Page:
Cancer preventionBMJ 2005; 331 doi: https://doi.org/10.1136/bmj.331.7517.618 (Published 15 September 2005) Cite this as: BMJ 2005;331:618
- Janusz Jankowski, visiting professor of gastroenterological oncology (, )
- Emma Boulton, general practitioner
- Correspondence to: J Jankowski
A 44 year old woman attends your surgery, distressed by the fact that her closest friend has just been given a diagnosis of colorectal cancer. She wants to know how to minimise her risk of developing cancer.
What issues you should cover
Initial feelings and attitudes—What are her ideas, concerns, and expectations with regard to her friend's diagnosis?
Risk assessment for colorectal or other cancer—Does she have any risk factors for colorectal cancer? (See box.) Cover other important causes of cancer generally. Many risk factors relate to lifestyle (diet, physical activity, smoking), and cancer prevention overlaps with prevention of other diseases, such as vascular disease. Outline the basic facts—Reassure her that most patients treated for cancer today don't die from the disease, that at least half of these patients are cured, and that less than a third of the population develop any form of cancer in their lifetime. However, mention that gastrointestinal tumours account for a quarter of all cases of cancer, the majority of which are caused by factors that could have been avoided through lifestyle modification. In adults only a fifth of cancers develop before the age of 45, usually only those strongly linked to hereditary factors, whereas most cancers occur mainly in the sixth, seventh, and eighth decades of life.
Explore her level of understanding, expectations, and beliefs—Can she identify her risk factors for developing malignancy? Does she understand which risk factors for cancer are modifiable and which aren't? How is she going to change her behaviour?
A to K of factors associated with specific cancer sites: an empirical basis for recommending lifestyle changes
Alcohol consumption > 3 units a day: most squamous cancers, especially bladder and oesophagus
Body mass index > 25 and certainly > 30: all solid cancers
Cigarette smoking at any level (even passive smoking): bladder, lung, head and neck, oesophagus, and oropharyngeal cancers
Diet, especially one that is high in fat: all solid cancers
Exercising < 30 minutes a day: all solid cancers
Family history of cancer (in at least one first degree relative and at least three people in two or more generations): inherited cancer syndromes, including breast, colorectal, diffuse gastric, ovarian, prostate, and uterine cancers
Genital and sexual health (sexually transmitted infections): cervical cancer
Health promoting drugs that may decrease global cancer risks (but need a careful risk benefit analysis): colonic adenomas can be treated with low dose aspirin but can have serious side effects; hormone replacement therapy is linked with breast cancer
Intense sunburn: melanoma
Job related factors: lung cancer (exposure to asbestos and particulates), skin cancer (contact with arsenic)
Known disease associations: colorectal cancer has predisposing mucosal pathology—adenomas, coeliac disease, ulcerative colitis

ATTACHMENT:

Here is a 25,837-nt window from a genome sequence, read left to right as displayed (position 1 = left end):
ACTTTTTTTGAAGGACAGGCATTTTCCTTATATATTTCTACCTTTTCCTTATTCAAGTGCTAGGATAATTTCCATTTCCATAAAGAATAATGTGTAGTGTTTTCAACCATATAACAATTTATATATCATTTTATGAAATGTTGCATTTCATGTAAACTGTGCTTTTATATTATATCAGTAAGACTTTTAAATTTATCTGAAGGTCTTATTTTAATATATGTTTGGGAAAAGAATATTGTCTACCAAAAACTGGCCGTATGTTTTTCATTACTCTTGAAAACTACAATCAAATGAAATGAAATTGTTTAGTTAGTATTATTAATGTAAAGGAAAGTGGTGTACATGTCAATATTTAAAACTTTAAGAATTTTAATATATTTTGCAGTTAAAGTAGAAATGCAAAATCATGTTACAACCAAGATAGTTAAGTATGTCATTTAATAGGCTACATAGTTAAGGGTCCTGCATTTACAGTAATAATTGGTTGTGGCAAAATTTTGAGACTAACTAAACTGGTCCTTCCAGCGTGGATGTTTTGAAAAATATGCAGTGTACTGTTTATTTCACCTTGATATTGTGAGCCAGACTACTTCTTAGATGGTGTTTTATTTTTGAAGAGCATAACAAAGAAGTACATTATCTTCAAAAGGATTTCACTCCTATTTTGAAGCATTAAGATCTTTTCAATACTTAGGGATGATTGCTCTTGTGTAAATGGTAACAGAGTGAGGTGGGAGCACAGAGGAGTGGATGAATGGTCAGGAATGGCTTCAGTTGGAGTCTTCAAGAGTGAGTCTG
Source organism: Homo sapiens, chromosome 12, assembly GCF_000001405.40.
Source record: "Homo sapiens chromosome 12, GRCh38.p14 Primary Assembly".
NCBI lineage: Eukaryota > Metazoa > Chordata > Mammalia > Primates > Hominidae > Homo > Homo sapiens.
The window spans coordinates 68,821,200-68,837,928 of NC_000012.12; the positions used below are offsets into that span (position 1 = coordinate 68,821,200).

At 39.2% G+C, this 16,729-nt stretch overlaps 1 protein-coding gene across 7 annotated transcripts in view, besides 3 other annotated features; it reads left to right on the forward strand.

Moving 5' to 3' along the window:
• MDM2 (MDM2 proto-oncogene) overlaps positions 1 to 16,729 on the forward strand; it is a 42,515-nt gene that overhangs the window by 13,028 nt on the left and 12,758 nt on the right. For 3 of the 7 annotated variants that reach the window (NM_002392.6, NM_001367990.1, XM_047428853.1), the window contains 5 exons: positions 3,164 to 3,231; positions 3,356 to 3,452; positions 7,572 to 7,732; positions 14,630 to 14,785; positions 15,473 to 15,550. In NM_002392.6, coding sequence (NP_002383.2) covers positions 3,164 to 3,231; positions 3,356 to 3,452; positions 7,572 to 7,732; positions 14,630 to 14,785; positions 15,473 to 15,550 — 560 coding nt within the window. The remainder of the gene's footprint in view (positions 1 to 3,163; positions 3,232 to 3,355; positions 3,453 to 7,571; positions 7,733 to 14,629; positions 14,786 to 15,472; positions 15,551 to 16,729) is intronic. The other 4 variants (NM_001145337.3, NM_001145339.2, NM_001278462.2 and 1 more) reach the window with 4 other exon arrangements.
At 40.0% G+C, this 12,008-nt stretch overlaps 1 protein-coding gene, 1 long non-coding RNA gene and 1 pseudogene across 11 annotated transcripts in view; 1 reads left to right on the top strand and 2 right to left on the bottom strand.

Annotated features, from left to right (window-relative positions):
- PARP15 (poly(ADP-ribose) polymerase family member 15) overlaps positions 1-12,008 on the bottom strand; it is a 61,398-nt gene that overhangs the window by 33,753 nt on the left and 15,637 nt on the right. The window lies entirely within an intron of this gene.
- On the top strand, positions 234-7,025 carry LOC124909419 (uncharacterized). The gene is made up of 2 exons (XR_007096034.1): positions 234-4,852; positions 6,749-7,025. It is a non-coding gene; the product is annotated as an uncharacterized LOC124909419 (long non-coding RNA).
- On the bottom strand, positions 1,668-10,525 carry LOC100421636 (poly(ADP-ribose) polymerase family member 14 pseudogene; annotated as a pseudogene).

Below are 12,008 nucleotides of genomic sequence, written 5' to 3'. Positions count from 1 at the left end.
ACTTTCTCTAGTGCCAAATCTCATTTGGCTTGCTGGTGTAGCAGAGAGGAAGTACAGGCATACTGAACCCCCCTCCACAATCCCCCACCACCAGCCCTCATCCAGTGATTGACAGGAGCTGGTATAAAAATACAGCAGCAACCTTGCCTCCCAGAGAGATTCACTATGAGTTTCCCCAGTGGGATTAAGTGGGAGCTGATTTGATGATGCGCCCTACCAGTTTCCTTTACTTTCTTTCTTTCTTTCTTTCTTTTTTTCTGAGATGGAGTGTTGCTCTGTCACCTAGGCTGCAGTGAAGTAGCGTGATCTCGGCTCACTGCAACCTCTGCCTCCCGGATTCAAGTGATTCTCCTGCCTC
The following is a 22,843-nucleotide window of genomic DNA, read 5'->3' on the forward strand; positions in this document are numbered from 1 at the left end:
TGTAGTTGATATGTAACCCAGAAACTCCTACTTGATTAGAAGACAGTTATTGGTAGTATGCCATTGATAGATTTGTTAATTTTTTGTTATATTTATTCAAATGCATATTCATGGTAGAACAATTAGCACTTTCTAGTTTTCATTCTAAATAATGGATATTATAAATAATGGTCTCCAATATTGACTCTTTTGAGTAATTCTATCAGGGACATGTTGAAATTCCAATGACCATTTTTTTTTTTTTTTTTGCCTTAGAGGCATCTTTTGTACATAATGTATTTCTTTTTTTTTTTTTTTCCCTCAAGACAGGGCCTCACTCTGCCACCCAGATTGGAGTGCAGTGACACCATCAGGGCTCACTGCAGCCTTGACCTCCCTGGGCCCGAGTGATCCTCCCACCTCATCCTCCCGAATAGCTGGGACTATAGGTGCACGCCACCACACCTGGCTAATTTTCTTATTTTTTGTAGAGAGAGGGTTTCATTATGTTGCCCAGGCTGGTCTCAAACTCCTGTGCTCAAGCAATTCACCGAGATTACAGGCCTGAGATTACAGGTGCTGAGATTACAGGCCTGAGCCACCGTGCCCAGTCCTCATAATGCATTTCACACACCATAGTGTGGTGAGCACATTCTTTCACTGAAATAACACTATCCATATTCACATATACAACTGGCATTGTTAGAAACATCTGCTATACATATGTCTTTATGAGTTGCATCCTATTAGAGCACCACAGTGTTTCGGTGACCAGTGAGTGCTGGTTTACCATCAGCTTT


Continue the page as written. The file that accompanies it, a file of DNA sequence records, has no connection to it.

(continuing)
What you should do
Briefly check that she has no physical symptoms that may warrant further investigation, such as bleeding in the rectum, altered bowel habit, or weight loss. If the history is unremarkable you can move on to focus on cancer prevention.
Gather basic health information, such as her body mass index, smoking status, level of exercise, and personal and family history.
Caution her that although early investigation of cancer symptoms increases the chances of any cancer being successfully treated, alarm symptoms for cancer vary in their sensitivity and specificity.
Emphasise the importance of a good diet. She should eat at least five portions of fruit and vegetables each day and cut down on fat, salt, and added sugar.
Explain that many cancers are preventable through lifestyle modification, and help her decide what to tackle first: smoking, exercise, dietary modification, or alcohol consumption.
Cancer prevention and lifestyle modification need ongoing support, so you should arrange for review either with you or a practice nurse.
Balance the risks of medical interventions such as radiography, cytology, and endoscopy with those of screening programmes for breast, cervical, and colorectal cancer. Most patients asking about the risk of cancer won't develop it, and in about 10% of people anxiety levels will be raised needlessly.
Give her written information, such as useful websites and details of support groups for cancer patients and their carers.
Austoker J. Cancer prevention in primary care. London: BMJ Books, 1995
Hobbs R, Kerr DJ, Young AM. ABC of colorectal cancer. London: BMJ Books, 2001
Key TJ, Scatzkin A, Willett WC, Allen NE, Spencer EA, Travis RC. Diet, nutrition and the prevention of cancer. Pub Health Nutr 2004;7: 187–200
This is part of a series of occasional articles on common problems in primary care
The series is edited by general practitioners Ann McPherson and Deborah Waller () The BMJ welcomes contributions from general practitioners to the series
We thank Tim Key and David Kerr, Oxford University, and Alex Markham, Cancer Research UK, for their helpful comments.
Funding Cancer Research UK, the National Cancer Research Institute, and the National Translational Research Network